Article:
South Florida Beacon

By: Diane Lacey Allen

ADD TO FAVORITES
Nature and parks near Miami

I'd left late and the drive was turning into nothing short of an ordeal. I-95 simply wasn't behaving. To make things worse, I was lost in Coral Gables. I mean, I knew where I was, but I just couldn't figure out how to navigate the Miracle Mile and get to Hotel Place St. Michel.

So, I called the hotel, fully expecting to hear a recorded message. Instead, I found myself on the phone with an attendant at the front desk, a delightful man with a reassuring French accent. The confusion of a long night began to vanish with each block as I grew closer to the elegant, foliage-covered Hotel Place St. Michel. Our charming attendant refused to hang up until I arrived at the front door.

With a smile and a glass of red wine that appeared out of nowhere, the day was saved. I had dropped into a bit of Old World hospitality, complete with a brass elevator and fresh flowers. Next morning, complimentary coffee, juice and a croissant the size of a calzone ushered in the new day. Just the mindset for a scenic ride over the Rickenbacker Causeway.

I was back in south Florida. Cruise ships to the left, kayak rentals setting up to the right. An Ultralight seaplane seemed to guide my Jeep toward Key Biscayne and Bill Baggs Cape Florida State Park, an urban jewel. The park is special because of where it is, tucked away from sophistication and civilization in an area with so many luxury cars that you have to wonder if you get a new Mercedes when opening a local checking account. The condos and couture end with the entrance to the park. South Beach may have its models and movie stars, but Bill Baggs has guys who fish in water the color of the Caribbean. It provides tranquility in a frenzied world.

Less means more at this Cape Florida park. There are bike and foot paths. Places to picnic. Raccoons you're not supposed to feed. And weddings. But, most importantly, there is that lighthouse. In the middle of a world where cars nearly navigate themselves, there is a beacon from another time.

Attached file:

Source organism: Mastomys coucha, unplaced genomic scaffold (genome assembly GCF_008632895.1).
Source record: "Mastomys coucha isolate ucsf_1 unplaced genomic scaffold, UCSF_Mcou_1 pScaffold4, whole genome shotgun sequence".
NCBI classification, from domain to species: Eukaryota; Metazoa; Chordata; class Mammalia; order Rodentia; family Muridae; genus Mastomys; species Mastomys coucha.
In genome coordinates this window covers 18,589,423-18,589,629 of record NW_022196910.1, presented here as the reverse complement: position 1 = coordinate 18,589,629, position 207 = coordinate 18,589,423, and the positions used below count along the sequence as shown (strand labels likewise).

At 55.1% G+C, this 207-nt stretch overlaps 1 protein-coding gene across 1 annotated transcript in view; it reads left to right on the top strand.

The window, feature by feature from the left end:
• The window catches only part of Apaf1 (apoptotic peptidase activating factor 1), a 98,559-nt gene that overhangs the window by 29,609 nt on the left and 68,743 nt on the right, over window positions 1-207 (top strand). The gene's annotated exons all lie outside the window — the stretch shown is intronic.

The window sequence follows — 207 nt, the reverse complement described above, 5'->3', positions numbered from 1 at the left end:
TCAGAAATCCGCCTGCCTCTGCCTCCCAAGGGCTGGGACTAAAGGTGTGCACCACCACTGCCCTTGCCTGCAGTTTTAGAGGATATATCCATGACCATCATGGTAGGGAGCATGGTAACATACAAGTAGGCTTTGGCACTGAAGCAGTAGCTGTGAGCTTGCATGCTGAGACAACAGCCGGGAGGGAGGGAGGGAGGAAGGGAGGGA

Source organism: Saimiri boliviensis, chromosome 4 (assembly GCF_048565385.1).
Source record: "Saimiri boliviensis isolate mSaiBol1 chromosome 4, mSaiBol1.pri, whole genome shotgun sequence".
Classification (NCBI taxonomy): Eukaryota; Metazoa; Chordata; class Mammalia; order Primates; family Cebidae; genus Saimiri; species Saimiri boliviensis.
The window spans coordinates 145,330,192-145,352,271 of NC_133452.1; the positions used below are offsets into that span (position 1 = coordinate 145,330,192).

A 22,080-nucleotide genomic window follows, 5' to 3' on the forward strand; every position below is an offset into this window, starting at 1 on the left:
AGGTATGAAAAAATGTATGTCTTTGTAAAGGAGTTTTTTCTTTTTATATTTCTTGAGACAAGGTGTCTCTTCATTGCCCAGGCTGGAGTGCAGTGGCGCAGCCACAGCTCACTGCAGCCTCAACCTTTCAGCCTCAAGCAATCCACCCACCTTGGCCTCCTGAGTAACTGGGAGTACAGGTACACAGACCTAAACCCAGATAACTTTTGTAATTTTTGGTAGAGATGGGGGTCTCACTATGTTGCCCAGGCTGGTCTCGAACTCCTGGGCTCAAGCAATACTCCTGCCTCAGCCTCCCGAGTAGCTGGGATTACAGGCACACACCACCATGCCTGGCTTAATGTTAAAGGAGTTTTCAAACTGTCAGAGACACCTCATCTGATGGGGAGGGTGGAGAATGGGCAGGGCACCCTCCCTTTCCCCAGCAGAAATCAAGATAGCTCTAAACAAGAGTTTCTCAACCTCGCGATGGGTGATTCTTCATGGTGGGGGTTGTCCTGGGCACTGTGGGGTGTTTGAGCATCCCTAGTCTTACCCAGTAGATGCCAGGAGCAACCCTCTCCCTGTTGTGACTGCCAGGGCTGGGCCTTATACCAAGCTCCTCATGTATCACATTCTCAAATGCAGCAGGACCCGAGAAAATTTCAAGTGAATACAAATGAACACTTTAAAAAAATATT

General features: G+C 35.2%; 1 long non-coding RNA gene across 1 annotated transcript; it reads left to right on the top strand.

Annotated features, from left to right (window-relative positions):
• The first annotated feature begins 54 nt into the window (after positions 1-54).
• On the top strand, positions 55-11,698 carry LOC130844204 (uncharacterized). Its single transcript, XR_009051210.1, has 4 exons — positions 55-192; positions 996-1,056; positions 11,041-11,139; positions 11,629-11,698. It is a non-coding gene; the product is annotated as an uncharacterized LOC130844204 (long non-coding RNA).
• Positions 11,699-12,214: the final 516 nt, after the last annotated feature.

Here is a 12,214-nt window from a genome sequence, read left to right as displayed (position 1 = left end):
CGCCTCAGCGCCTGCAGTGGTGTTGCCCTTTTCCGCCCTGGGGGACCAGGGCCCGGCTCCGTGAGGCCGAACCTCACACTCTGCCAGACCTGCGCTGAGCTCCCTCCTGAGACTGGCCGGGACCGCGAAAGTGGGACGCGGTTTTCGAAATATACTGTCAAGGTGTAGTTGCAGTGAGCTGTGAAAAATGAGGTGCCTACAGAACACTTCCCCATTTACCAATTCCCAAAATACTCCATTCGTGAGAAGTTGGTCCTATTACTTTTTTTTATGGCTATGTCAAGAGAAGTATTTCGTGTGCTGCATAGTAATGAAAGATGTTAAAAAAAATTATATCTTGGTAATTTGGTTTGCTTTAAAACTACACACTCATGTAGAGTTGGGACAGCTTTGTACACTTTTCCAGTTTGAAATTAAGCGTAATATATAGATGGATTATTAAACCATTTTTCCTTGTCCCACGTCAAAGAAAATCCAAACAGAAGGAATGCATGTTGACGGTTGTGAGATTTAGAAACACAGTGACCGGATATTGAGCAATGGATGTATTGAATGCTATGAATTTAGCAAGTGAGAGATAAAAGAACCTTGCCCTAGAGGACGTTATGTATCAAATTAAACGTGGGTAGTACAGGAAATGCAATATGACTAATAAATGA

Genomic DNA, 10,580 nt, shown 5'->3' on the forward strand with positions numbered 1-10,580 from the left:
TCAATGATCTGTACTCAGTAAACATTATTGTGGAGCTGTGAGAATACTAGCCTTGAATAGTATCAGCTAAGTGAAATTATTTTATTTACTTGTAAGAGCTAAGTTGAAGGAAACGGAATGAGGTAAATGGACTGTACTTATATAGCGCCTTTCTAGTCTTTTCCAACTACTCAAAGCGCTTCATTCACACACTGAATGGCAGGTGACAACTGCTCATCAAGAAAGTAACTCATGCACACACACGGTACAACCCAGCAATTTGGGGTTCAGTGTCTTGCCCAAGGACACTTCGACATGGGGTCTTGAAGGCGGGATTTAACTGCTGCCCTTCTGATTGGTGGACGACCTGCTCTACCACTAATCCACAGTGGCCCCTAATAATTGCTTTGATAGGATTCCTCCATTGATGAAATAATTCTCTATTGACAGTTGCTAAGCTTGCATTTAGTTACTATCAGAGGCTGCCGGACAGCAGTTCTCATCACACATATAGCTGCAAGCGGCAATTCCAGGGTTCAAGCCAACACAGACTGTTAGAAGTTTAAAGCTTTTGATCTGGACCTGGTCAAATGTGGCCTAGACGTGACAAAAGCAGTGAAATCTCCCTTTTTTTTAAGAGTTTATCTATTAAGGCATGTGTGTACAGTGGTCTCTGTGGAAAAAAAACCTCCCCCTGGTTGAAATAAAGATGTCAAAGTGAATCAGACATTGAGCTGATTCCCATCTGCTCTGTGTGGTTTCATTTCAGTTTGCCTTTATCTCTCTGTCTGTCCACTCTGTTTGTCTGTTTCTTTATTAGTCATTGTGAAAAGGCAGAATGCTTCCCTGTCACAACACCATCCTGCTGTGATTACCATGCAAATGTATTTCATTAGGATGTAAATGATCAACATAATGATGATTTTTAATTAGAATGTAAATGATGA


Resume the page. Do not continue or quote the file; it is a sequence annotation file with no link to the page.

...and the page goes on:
The lighthouse was built in 1825 as part of a network of guiding beams. It remains the oldest building in South Florida. It has survived a fire, the Second Seminole War and a zillion school tours. It looks out into the waters that lead to the fierce Florida Straits and at the silhouetted stilt-houses that have commanded more headlines and aged not nearly as gracefully as this black-and-white landmark.

The lighthouse represents the Cape, which got its name from Spanish Explorer Ponce de Leon. He referred to the area as the Cape of Florida. And this cape is lush with sea grapes, rustic with wood walkways and intriguing with its towering lighthouse that presides over a stone jetty with aloof pelicans. The lighthouse is the pinnacle of the park. It rises from coarse sand above the palm trees and the joggers. It is a majestic backdrop for the aquamarine water.

If he were here today, Ponce de Leon might enjoy lobster and a fresh salad at the park's Lighthouse Café and then head to the north end of the park for solitude.

On the way to Bill Baggs Cape Florida State Park and the lighthouse, you'll notice activity surrounding Crandon Park and Beach. Located on the northeast side of Key Biscayne, the area offers everything from a beach to jogging paths to volleyball nets. Bear Cut Preserve in the heart of Crandon Park is quieter and geared to the naturalist. At the other extreme, if sand and water isn't enough to keep the kids content, near the beach is a refurbished carousel at the Family Amusement Center.

But then, for that human touch, there's always the trip back to Coral Gables, with the blue awnings of the Hotel Place St. Michel. If you get lost, tell Pierre I told you to call.

More By Diane Lacey Allen

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